People tend to prefer the taste of "premium" liquors. How much of the taste difference is simply due to them having more sugar? Have there been studies on this?

(I've learned recently that some chemical compounds found in some alcoholic drinks can break down into sugar molecules right in your mouth, due to the enzymes found there. For the purposes of this discussion, we should probably count them as "sugar" also)

3 Answers 3


I have been in the luxury spirits business for a couple of decades. I can tell you that in the case of brown spirits, whiskey (including subsets like bourbon) and cognac (or in most cases anything aged in high quality wood) the best producers never add sugar. In almost all cases, the legal standards forbid it. The fine taste and smoothness has to do somewhat with quality of raw grain material, and very much with distilling methods (and therefore much higher expense) and the aging wood itself. The best brown spirits producers highly distill their raw spirit (clear without color off the distilling process) that removes a very high amount of fusil oils. Fusil oils are a bad bunch of chemicals that even include benzine. These quality producers have a lower yield of liquid that others include in their spirits. This makes the raw alcohol coming off the stills more expensive. Getting a distillate like this is called a "narrow cut" - retaining only the purist of the distillates. Won't go into it here. The second most important thing is the quality of the wood in which they age the liquid. One company I am intimately familiar with pays 900 Euros for their barrels while most pay 90 USD. Now 90 USD wood is excellent but only if you are experts in wood buying and many pay in between 90 and 900. This is why great liquids taste smooth, are complex and leave no hangover (no fusil oils that are the hangover culprit).

Finally, some inferior Russian vodkas add a very small amount of sugar to make them "smoother" Its not legal but they do. And they are expensive some of them. But high quality producers of pure clear alcohol from which is made gin, vodka and is the base for other drinks are also very high quality and exclude as most all fusil oils. They cost more, and it's worth it for your heath - most have no sugar added.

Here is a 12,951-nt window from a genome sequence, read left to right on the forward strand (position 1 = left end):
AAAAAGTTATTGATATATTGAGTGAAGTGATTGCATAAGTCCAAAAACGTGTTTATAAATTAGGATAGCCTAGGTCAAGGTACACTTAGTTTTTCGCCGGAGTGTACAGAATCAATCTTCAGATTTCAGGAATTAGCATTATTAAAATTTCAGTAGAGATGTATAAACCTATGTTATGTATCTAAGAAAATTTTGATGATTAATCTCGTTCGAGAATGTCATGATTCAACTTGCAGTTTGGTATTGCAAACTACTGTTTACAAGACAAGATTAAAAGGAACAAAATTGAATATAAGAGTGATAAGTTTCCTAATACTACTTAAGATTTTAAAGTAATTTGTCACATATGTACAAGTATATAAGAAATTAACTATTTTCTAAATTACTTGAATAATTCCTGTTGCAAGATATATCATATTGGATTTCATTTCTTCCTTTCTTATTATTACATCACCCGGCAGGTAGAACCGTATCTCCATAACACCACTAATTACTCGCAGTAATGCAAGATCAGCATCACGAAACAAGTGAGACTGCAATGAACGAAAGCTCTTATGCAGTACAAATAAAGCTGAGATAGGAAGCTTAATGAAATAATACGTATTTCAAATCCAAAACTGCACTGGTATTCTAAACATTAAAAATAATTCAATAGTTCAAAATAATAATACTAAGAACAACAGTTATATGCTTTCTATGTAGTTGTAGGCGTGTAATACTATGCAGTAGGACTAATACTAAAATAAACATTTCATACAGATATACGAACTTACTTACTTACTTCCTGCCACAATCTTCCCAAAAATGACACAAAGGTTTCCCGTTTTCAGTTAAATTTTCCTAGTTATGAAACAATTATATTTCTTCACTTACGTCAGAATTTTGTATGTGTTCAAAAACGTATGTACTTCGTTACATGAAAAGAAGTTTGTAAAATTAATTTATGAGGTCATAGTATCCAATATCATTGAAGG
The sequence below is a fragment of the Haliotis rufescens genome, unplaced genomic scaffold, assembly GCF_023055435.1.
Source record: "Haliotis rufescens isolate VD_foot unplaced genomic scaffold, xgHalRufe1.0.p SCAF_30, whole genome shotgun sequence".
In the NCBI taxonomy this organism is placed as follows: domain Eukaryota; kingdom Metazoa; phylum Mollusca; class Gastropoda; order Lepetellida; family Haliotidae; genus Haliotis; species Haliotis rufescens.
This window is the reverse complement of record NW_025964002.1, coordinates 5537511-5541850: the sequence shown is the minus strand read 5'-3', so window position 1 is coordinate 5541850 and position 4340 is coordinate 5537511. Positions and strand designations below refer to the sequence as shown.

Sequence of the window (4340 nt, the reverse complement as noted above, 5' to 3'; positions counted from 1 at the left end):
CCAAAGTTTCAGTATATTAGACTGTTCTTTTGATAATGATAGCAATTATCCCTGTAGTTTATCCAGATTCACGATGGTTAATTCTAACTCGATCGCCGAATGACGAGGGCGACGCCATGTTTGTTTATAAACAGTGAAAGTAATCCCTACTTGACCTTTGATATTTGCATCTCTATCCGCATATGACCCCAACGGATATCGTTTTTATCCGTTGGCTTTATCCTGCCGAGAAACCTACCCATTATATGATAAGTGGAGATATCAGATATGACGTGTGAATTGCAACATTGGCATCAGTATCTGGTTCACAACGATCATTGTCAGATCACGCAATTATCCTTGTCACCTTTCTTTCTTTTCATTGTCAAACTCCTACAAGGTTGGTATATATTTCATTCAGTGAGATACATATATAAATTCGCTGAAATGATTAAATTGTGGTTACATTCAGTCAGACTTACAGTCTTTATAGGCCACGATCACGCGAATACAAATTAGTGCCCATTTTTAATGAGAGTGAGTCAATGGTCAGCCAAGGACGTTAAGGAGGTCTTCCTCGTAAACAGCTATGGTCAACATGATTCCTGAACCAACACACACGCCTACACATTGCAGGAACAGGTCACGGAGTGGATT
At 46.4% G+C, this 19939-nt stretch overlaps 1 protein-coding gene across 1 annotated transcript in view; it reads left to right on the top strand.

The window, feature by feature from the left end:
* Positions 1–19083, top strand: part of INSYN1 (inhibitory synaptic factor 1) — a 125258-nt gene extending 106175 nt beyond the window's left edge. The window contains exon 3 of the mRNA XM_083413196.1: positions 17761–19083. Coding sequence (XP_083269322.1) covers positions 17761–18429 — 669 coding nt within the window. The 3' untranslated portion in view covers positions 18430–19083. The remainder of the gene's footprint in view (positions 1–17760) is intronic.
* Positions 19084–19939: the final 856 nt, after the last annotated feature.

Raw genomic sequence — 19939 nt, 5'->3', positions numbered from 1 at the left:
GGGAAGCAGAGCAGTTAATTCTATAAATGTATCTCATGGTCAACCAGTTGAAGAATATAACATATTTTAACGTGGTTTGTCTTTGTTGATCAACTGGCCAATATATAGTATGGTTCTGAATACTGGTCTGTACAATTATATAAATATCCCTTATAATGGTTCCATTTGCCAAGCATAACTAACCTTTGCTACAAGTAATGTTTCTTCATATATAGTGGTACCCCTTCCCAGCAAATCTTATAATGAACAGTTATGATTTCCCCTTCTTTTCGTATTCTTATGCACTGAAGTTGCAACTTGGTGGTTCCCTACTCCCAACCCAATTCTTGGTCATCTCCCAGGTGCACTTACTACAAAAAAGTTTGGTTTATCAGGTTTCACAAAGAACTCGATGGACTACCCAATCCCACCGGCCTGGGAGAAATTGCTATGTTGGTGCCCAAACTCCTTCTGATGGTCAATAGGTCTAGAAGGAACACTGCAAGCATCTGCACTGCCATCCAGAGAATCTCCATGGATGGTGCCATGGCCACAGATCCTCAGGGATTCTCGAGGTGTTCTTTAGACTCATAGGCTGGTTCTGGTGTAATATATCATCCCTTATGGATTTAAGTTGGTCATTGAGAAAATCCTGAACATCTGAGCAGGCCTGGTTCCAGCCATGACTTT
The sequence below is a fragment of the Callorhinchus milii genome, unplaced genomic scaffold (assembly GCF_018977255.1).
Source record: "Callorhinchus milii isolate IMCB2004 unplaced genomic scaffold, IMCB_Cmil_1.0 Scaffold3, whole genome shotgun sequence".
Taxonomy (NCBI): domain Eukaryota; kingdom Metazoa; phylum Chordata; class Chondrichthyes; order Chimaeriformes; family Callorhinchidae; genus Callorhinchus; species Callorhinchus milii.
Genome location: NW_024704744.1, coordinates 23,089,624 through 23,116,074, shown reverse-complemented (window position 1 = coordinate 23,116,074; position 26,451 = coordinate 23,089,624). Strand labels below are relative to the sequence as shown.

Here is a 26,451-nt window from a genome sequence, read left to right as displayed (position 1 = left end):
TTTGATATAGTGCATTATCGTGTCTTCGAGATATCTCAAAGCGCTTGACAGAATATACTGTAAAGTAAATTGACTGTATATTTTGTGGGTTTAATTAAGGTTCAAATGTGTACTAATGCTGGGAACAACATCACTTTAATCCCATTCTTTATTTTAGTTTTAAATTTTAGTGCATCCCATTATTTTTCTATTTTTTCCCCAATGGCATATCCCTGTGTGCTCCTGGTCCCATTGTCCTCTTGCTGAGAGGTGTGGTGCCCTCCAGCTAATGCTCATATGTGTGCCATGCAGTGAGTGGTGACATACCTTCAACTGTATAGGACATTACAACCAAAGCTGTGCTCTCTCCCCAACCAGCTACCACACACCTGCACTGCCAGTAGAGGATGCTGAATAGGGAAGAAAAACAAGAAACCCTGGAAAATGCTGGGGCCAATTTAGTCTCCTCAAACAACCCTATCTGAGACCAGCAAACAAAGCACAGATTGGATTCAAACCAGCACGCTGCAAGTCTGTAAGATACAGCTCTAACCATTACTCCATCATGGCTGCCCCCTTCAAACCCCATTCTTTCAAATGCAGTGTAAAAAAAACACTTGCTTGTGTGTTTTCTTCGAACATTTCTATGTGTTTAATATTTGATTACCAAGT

Finally, remember that a high amount of sugar combined with alcohol (think cocktails) can produce hellatious hangovers because high sugar with low quality alcohol makes for a bad Saturday morning.

Hope this helps the discussion.


I'm not sure Premium Liquors in general contain more sugar. Quite the contrary, as I find the base level liquors are often just basic alcohol with sugar added.

Premium liquors are typically derived from a higher quality source than the mainstream or entry level; e.g. riper grapes from older vines when it comes to Cognac/Brandy and so on.

In some cases a higher quality source could yield more sugar - but most often, the higher sugar content is used to arrive at a higher alcohol content. Other times, the higher quality is evident in added finesse, depth, aftertaste, complexity.


I'm just a drinker, not an expert.

When I was younger (18-25), I was used to drink "sweet" drinks. Two main reasons for that:

  • Sweet is an easier taste, when you are young the bitter is not so affordable
  • Sweet is cheaper.......

The second motivation is crucial in my opinion. Indeed, adding "extra" sugar to alcoholic drink avoids the producer to perform several time-wasting processes, which would produce, on the other hand, a "premium" product.

Of course, also "premium" products contains sugar. Anyway, I think that the quality of the sugar makes a huge difference. You can produce a whiskey, wine or vodka which naturally contain sugar, or you can produce Vodka+Strawberry, Whiskey+Honey, Wine+Juice... in this case you are adding "bad" sugar to a "bad" product.

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